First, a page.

March 26, 2015

Wednesday's Woman to Woman Salute:
The Next Generation of Women

The news over the past year has been pretty terrible. Any pessimist could easily point to the CNN news cycle as a reason to finish stockpiling their fall-out shelter with canned goods and guns, but I digress. The point is that in spite of the near apocalyptic state of things, there have been some amazing women who have and are continuing to blaze the trail. What you are about to read in awesome number and bullet-list fashion is brief Star-Trekian analysis of women's history. Speaking of, let's start with space:

1) Going Where No Man Has Gone...
  • Then: It takes a lot to be an astronaut. The tests are rigorous, and if you are even somewhat of a basket case they won't let you fly. I love this sentence from Wikipedia: "Mae Carol Jemison is an American physician and NASA astronaut." She also just happened to be Black and a woman. Oh, and she's also been on "Star Trek: The Next Generation." 
  • Now: Empowering girls to believe they can do the impossible is exactly what the world needs. Fortunately, Kimberly Bryant has been doing exactly that with her organization Black Girls Code. Teaching young women that they have a place in science and technology has taken the form of workshops, camps, and conferences across the nation. Love.
    Founder of Black Girls Code, Kimberly Bryant
*Must mention: Nichelle Nichols is most well known for her role as officer Lieutenant Uhura aboard the USS Enterprise on the original Star Trek TV series that aired in 1966. She is still rocking out and looking fabulous at 82. Trekkie Salute.

2) Building It Up in Business...
  • Then: Of course I'm going to talk about entrepreneurs. The local businessperson is Part 6, Section 8 of what it means to be an American. No, there is no real manual on how to be an American, but Maggie L. Walker certainly deserves her chapter in the history books. Chartering the St. Luke Penny Savings Bank in Richmond, VA in 1902 made her the first female bank president in America.
  • Now: Mellody Hobson is not just the Mrs. to George Lucas. How do you think you snag a billionaire fantasy world maker in the first place? The woman has smarts- like finance and investing smarts. Hobson plays with the big boys and also speaks out against structural racism. Yeah, I'm a fan. Get Money Salute!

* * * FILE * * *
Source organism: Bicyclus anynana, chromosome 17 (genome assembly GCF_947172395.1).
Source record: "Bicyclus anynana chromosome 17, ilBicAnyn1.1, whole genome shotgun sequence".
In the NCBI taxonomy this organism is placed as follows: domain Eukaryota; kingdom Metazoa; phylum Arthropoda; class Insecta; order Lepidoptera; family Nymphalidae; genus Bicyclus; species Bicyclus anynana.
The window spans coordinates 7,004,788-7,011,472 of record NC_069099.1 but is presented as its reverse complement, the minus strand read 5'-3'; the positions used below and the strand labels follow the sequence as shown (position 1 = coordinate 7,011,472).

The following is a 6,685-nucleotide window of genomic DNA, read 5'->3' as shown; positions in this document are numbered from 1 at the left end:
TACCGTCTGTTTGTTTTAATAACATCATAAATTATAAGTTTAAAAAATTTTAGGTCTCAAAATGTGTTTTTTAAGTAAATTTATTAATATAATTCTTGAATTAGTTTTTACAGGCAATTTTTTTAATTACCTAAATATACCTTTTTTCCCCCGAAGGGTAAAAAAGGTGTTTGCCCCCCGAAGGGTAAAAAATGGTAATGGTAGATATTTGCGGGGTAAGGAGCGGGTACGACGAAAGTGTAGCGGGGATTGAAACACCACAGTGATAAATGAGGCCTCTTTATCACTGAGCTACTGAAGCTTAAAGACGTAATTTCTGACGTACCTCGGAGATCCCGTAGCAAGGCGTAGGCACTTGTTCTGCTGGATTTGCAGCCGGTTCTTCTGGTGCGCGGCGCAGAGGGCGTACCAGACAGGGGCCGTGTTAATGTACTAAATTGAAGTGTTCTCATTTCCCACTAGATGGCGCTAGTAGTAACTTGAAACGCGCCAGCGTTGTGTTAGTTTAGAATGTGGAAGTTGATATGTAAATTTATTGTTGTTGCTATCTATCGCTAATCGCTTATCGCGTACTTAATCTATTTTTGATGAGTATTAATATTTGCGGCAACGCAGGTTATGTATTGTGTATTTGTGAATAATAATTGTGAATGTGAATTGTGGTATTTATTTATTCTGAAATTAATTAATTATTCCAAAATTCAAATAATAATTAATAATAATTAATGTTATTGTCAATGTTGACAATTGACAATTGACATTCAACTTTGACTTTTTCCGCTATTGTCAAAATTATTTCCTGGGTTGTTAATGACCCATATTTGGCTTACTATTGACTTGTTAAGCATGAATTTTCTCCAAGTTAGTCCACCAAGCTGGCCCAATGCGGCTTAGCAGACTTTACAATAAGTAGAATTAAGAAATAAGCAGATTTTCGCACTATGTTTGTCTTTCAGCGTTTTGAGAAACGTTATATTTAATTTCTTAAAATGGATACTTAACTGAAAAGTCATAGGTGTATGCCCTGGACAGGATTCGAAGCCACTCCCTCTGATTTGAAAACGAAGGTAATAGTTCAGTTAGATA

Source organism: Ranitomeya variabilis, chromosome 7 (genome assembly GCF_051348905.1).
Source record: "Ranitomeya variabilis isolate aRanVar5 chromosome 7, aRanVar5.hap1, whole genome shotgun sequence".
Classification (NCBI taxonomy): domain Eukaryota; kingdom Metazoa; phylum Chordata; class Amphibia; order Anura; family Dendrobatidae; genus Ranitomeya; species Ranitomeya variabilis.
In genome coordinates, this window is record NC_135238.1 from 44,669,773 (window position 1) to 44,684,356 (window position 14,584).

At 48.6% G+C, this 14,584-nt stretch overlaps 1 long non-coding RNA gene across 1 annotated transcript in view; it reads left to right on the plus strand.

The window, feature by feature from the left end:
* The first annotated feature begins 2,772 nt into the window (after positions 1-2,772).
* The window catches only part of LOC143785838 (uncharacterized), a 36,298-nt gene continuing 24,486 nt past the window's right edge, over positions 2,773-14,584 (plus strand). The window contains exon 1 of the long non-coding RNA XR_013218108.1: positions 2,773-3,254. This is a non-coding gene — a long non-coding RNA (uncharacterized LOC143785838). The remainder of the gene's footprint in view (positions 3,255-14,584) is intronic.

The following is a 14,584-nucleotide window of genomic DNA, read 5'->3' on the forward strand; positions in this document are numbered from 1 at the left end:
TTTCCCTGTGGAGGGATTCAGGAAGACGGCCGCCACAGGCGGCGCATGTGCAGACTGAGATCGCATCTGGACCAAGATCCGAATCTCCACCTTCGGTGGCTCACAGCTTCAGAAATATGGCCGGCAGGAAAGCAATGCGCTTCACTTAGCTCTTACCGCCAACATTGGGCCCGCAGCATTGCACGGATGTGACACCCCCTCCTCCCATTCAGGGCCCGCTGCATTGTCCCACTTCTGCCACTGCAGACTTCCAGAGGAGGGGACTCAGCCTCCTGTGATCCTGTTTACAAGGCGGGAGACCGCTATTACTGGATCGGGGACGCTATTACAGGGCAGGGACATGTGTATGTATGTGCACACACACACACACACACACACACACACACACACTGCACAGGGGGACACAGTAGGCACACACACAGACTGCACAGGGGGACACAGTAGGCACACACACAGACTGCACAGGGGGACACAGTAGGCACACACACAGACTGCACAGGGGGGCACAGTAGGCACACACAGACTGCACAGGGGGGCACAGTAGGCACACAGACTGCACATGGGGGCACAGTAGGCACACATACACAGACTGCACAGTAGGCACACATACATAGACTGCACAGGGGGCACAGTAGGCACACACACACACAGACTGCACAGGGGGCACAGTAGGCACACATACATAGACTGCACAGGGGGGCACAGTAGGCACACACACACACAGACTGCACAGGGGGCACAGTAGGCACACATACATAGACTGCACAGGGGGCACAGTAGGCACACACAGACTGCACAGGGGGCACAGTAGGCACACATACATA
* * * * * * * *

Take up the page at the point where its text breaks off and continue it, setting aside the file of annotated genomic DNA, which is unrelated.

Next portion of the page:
*Must Mention: Tyra Banks. Yes, a model who built an empire. Say what you want, but you low-key were working on your "Smies."

3) In Writers' Pages We Trust...
  • Then: There is this weird thing about women writing, we're awesome at it and men hate it. Every woman who has ever tried to write about her life, the lives of her friends, or even a scholarly stroke of genius have had to defend it like a small child. Zora Neal Hurston being among one of the most amazing writers of the 20th century died with little recognition for her work. However, her resurgence in the 70s was no accident. The lady was everything. 
  • Now: Michelle Alexander is the author of the award-winning book, The New Jim Crow and has shaken up bookshelves everywhere. 
*Must Mention: Maya Angelou, duh.

4) Don't Stop the Music...
  • Then: Lena Horne was a talented singer, dancer, and actress who hung out with Harry Belefonte. I mean, just go watch this because these sentences will quickly become babble.
  • Now: While it is easy to go by record sales and Twitter followers as setting the bar for "Most Influential" people, I can't. When you can be successful without compromising your values, it's remarkable. Even Cover Girl couldn't deny it. Yes, I'm talking about Janelle Monáe, and she is about the only artist right now I would empty my bank account to go see. Electric Lady Salute!
*Must Mention: Donna Summer had such a beautiful spirit. I didn't know her, but "Last Dance" got me home when I was getting off work from Sonic's at 11 or 12 at night. I can honestly say, I didn't fall asleep and die because that song gave me life.

5) We Shall Overcome... 
Florynce Kennedy
Photo Credit: Richard Avedon
  • Then: Florynce Kennedy is an unsung hero. She does not appear in many history books, but not only did the woman have style, she could lead. Kennedy graduated from Columbia law school in 1951 and went on to found the Feminist Party, which nominated Shirley Chishlom for President.
  • Now: Aja Brown is currently the mayor of Compton, CA. She is the youngest mayor to ever serve the city, but has already made big changes. Political Maverick Salute!
*Must mention: First Lady of New York City Chirlane McCray. I want to be her. That is all.

There you go. I highlighted some women that I love and have loved learning about over the years, but this is no where close to being THE LIST. I could make a list post every day for three years and it wouldn't come close. Just venturing outside the U.S. would have me up for a lifetime. Eva Perón anyone? So go check out this list, and this one, and this one too just in case you thought
your va-jay-jay made you weak.